The announcement of the possible introduction of tolls on the Via do Infante trans-Algarve motorway has provoked outrage among local businessmen and politicians. The region’s câmaras have also contested the idea, stressing the lack of alternative routes, seasonal fluctuations and the problems it would bring to tourism in the region.
Any attempt to introduce tolls on the A22 Via do Infante motorway would be met with stiff resistance from Macário Correia, the head of the Algarve’s regional governing body, the Grand Metropolitan Area (AMAL). Correia said he categorically opposes any change to the status of the route linking Vila Real de Santo António to Lagos.
The announcement came as it was reported that the government is considering introducing changes to the SCUT highways (a total of 900 kilometres of toll-free roads created under the Socialist government of António Guterres). The government’s decision is based on financial considerations – the toll-free roads have so far cost the exchequer 10.2 billion euros.
Jorge Costa, the Secretary of State for Public Works, explains the government’s problem: “We have to come up with some revenue-wielding measures that can fund the Portuguese Institute of Roads’ budget. By next year, the government will need around 500 million euros to pay the consortia of construction companies and banks that operate the concessionary routes.
“These comprise: the Norte Litoral (near Viana do Castelo), the Interior Norte (between Vila Real and Chaves), the Grande Porto (between Porto and Guimarães), the Costa de Prata (between Porto and Aveiro), the Beiras Litoral e Alta (between Aveiro and Viseu), the Beira Interior (between Castelo Branco and Abrantes) and the Via do Infante in the Algarve.”
It seems that the government believes it is time for road users to make a contribution to the cost of at least some of these roads, although it does not cite tolls as the only way to raise revenue. Costa makes it clear that “a whole host of measures will be considered”. And even if tolls are introduced, this does not necessarily mean that all drivers will be forced to pay. Although the government has not elaborated on the specifics, it is believed that local traffic (for example) could be exempt.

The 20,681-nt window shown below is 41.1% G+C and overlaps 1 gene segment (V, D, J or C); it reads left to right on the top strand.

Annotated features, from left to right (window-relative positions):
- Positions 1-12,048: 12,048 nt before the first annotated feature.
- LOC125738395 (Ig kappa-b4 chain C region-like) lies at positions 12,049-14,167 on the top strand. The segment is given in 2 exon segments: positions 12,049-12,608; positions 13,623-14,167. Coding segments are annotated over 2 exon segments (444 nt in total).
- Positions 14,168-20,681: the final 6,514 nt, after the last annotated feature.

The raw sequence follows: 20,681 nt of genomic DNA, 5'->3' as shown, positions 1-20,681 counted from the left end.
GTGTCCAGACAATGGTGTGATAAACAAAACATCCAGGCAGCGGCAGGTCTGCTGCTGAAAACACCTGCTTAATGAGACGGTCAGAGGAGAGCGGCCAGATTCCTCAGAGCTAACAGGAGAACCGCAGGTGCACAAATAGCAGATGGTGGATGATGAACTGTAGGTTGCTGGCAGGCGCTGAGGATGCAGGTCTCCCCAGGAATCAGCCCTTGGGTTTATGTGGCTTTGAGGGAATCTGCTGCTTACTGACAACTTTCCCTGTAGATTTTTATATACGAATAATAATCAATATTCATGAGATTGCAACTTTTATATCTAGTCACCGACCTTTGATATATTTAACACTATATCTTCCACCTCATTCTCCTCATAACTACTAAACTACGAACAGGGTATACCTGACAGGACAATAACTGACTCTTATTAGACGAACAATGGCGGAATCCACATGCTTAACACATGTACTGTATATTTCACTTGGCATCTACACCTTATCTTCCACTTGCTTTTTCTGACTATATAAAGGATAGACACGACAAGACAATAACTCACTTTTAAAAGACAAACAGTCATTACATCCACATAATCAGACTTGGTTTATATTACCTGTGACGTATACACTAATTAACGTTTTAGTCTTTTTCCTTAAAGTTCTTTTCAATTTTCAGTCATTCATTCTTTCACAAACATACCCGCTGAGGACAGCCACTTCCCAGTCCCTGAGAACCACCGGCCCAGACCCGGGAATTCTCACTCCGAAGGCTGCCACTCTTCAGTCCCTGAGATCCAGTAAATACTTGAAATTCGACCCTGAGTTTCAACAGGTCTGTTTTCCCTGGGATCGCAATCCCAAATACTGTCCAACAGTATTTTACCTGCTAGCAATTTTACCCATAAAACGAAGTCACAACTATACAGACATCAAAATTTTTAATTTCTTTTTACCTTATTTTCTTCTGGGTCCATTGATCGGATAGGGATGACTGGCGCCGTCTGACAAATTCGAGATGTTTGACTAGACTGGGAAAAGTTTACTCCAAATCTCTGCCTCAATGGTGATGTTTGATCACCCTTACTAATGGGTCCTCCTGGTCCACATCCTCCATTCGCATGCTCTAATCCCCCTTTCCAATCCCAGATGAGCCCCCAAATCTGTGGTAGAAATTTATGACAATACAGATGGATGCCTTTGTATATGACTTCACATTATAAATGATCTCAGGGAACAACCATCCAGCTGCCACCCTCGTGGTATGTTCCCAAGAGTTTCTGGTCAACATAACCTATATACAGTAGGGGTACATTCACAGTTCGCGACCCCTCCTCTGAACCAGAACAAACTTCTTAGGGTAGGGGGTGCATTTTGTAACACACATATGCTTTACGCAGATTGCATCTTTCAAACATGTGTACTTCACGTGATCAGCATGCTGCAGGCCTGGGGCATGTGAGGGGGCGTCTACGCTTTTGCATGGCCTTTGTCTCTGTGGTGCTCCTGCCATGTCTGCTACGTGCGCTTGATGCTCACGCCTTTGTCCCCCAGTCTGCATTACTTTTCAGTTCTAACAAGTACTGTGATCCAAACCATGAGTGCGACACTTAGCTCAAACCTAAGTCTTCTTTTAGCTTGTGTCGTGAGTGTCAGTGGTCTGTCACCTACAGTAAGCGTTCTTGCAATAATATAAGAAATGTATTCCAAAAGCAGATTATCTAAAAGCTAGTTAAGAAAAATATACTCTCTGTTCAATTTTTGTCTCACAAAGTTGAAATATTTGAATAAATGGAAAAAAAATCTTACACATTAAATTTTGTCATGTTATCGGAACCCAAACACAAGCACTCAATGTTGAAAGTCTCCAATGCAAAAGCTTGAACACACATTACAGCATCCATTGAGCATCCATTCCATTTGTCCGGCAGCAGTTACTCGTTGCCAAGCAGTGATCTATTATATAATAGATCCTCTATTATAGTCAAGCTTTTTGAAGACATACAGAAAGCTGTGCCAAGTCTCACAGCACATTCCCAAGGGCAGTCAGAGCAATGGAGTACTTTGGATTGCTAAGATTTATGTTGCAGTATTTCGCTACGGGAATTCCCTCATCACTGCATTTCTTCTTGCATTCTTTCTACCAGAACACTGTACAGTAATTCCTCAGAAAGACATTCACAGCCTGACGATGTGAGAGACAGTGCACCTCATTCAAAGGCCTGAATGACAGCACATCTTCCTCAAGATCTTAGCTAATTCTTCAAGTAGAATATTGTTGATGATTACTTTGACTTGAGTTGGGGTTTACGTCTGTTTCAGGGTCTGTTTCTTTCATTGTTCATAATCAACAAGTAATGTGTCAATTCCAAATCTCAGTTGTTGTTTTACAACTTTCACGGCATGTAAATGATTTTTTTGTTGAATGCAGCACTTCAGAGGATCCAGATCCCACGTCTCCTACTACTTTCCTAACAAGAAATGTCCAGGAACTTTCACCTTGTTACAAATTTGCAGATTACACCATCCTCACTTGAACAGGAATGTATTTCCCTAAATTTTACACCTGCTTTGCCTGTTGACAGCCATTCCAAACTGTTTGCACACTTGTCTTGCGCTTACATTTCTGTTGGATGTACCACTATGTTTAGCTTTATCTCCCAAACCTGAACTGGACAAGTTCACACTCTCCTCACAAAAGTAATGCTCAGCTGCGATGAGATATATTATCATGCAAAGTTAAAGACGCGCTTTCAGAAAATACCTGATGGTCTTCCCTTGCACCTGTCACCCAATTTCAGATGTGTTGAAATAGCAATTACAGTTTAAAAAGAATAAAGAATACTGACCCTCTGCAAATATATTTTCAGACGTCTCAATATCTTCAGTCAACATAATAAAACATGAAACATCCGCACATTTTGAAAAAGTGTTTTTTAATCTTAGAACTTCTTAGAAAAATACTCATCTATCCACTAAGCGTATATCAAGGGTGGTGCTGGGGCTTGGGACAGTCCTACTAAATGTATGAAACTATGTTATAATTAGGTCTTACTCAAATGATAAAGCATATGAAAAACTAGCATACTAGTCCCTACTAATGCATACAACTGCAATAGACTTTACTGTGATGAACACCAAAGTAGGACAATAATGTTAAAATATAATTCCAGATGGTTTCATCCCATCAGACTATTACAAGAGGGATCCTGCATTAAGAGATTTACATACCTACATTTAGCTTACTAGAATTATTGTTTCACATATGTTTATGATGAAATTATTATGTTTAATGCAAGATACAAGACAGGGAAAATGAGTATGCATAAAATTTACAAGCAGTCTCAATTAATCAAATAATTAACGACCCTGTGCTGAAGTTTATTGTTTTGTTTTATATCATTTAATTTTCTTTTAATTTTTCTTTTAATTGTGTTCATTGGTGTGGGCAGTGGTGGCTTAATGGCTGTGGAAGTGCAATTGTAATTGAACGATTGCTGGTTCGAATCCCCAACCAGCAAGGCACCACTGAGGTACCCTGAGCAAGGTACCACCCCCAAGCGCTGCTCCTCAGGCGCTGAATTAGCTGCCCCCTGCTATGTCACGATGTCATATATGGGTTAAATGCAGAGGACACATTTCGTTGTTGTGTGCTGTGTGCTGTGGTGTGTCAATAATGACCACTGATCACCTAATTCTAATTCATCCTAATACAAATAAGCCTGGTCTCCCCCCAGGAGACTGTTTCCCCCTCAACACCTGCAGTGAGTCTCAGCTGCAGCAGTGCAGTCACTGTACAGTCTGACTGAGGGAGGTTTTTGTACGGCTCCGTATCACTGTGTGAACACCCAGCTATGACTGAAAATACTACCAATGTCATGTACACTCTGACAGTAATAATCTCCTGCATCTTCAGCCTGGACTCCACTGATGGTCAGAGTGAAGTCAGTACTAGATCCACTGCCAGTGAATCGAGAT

The plan has caused particular concern in the Algarve, where Macário Correia believes that any alterations to the SCUT contract on the 129 kilometre long A22 highway would be “prejudicial to the public interest and injurious to the region’s health”.Correia has also made it clear that a change in policy would break an undertaking given in May this year by the former Minister of Public Works and Transport, Carmona Rodrigues, namely, to keep the A22 toll-free.
Correia, who is also the President of Tavira Câmara, stresses the lack of a viable alternative to the Via do Infante in the region. He also believes that the introduction of tolls on the only road to cross the entire width of the Algarve would actually lead to “higher costs”. Installation of toll systems would be detrimental to the region’s economy and cause “more chaos” on the EN125, as most cars would switch from the Via do Infante. “Accidents would rise and the risk of driving in the Algarve, which is already high, would become even more exacerbated,” he said.
Proposal is “unreasonable”
A similar stance is adopted by the Association of Hotels and Tourist Establishments in the Algarve (AHETA). The association’s head, Elidérico Viegas, considers any amendment to the current situation on the Via do Infante unacceptable. “It would be an attack on the dignity of the Algarve and Algarveans, but I really don’t see how this idea could pass through the heads of any government,” he said. “The question cannot even be considered as a hypothetical one since it is totally unreasonable.”
Socrates rejects tolls
José Socrates, candidate for the leadership of the Socialist Party, has also criticised talk of introducing tolls on the Via do Infante. Socrates made the comments during a meeting with party activists in Faro. “The government wants to resolve the problem of public finance at the expense of the regional development of the country, including the Algarve and other regions,” he comented. Socrates said the Via do Infante does not offer similar facilities to other motorways. “It has more knots and more access routes because of the nature of the region,” he said. He urged the government to generate more income by fighting fraud and fiscal evasion instead of burdening citizens with more costs.